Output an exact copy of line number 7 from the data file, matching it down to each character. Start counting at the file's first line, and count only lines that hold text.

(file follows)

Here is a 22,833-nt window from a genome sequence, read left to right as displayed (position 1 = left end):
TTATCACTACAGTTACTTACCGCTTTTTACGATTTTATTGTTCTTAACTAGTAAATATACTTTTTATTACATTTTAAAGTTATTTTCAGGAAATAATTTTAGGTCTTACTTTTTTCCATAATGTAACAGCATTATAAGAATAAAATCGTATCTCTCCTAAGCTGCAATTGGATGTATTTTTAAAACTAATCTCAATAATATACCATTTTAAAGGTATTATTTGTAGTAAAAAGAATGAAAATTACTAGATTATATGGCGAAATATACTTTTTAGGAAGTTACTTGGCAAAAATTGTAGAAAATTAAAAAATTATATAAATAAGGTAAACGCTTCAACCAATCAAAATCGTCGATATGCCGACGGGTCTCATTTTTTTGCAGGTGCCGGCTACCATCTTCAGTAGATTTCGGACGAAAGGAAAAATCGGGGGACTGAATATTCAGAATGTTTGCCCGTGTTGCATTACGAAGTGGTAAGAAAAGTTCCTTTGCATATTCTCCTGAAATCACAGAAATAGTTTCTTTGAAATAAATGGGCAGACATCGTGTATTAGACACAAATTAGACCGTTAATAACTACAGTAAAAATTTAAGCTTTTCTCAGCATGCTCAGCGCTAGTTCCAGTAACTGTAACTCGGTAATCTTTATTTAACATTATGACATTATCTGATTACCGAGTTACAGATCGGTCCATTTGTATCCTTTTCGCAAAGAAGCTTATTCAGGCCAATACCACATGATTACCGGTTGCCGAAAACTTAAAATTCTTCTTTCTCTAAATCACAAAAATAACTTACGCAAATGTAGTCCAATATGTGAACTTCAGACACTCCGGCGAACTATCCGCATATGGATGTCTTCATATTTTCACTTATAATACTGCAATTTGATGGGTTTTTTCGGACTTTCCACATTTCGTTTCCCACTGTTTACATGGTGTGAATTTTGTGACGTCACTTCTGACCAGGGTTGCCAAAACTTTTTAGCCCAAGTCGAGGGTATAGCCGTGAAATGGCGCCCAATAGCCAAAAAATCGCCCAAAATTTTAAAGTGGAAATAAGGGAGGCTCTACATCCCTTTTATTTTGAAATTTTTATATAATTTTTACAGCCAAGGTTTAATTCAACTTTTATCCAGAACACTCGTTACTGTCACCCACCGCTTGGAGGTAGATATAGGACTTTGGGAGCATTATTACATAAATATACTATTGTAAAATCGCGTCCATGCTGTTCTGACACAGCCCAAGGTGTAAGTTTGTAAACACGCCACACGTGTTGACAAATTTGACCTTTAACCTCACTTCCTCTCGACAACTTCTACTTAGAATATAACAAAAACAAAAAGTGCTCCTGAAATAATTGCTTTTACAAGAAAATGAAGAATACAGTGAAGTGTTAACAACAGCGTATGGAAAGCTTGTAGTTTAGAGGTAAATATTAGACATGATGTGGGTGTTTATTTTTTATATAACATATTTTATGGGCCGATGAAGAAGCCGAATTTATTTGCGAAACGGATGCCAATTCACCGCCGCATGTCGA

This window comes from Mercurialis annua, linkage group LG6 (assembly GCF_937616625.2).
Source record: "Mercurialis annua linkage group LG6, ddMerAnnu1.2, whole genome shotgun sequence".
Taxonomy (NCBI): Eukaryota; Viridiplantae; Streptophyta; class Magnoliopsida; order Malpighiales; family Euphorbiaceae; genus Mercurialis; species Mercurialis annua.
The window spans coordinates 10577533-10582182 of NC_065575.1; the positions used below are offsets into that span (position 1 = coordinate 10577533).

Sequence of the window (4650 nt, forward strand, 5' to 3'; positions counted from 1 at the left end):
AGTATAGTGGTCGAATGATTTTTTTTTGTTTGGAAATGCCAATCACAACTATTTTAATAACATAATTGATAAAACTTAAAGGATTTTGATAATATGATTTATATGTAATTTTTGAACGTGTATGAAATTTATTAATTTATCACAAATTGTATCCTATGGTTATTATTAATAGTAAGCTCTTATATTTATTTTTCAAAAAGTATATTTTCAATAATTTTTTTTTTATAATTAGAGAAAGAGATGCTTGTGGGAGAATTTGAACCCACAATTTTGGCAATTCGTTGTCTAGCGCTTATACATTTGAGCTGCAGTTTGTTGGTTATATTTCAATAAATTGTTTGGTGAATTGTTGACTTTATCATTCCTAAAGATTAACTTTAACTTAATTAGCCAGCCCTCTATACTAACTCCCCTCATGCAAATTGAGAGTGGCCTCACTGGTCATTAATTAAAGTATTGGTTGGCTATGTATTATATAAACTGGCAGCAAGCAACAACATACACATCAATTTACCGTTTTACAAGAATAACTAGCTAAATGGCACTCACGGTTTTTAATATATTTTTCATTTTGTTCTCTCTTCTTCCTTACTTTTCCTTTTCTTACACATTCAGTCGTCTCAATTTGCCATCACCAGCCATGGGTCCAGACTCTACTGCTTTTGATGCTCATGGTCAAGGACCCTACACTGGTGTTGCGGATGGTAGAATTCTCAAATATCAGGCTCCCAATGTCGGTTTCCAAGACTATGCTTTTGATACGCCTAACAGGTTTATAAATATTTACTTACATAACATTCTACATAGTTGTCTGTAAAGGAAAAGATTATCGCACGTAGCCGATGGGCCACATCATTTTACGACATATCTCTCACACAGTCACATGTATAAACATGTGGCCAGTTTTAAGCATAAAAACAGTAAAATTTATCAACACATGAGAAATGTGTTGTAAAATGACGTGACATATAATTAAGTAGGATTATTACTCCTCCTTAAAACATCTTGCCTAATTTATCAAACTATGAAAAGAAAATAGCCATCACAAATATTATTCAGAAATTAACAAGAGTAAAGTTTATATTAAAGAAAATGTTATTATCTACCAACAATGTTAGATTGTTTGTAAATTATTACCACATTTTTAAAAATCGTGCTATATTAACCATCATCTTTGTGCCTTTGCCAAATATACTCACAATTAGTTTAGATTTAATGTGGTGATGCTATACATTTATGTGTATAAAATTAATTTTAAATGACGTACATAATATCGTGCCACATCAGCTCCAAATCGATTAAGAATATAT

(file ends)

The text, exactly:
Sequence of the window (4650 nt, forward strand, 5' to 3'; positions counted from 1 at the left end):